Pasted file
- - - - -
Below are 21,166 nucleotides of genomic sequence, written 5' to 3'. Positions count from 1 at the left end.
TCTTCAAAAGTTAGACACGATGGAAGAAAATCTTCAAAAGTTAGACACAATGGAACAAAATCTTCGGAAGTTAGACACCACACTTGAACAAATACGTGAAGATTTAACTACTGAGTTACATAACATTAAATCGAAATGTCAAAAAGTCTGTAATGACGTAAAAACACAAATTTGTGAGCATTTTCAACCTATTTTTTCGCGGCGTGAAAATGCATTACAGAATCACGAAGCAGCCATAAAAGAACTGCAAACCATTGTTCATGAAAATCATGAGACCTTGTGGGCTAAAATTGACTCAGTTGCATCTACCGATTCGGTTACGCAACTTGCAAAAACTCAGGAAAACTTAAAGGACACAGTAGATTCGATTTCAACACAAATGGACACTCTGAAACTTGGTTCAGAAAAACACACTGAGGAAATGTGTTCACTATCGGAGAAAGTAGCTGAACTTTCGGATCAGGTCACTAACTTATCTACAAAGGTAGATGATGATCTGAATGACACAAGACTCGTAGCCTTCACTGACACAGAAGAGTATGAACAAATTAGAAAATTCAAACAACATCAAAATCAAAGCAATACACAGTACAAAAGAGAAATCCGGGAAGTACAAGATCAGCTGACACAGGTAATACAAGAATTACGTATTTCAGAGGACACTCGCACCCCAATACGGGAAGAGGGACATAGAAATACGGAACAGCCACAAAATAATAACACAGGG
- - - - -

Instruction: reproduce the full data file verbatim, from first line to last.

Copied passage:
Below are 21,166 nucleotides of genomic sequence, written 5' to 3'. Positions count from 1 at the left end.
TCTTCAAAAGTTAGACACGATGGAAGAAAATCTTCAAAAGTTAGACACAATGGAACAAAATCTTCGGAAGTTAGACACCACACTTGAACAAATACGTGAAGATTTAACTACTGAGTTACATAACATTAAATCGAAATGTCAAAAAGTCTGTAATGACGTAAAAACACAAATTTGTGAGCATTTTCAACCTATTTTTTCGCGGCGTGAAAATGCATTACAGAATCACGAAGCAGCCATAAAAGAACTGCAAACCATTGTTCATGAAAATCATGAGACCTTGTGGGCTAAAATTGACTCAGTTGCATCTACCGATTCGGTTACGCAACTTGCAAAAACTCAGGAAAACTTAAAGGACACAGTAGATTCGATTTCAACACAAATGGACACTCTGAAACTTGGTTCAGAAAAACACACTGAGGAAATGTGTTCACTATCGGAGAAAGTAGCTGAACTTTCGGATCAGGTCACTAACTTATCTACAAAGGTAGATGATGATCTGAATGACACAAGACTCGTAGCCTTCACTGACACAGAAGAGTATGAACAAATTAGAAAATTCAAACAACATCAAAATCAAAGCAATACACAGTACAAAAGAGAAATCCGGGAAGTACAAGATCAGCTGACACAGGTAATACAAGAATTACGTATTTCAGAGGACACTCGCACCCCAATACGGGAAGAGGGACATAGAAATACGGAACAGCCACAAAATAATAACACAGGG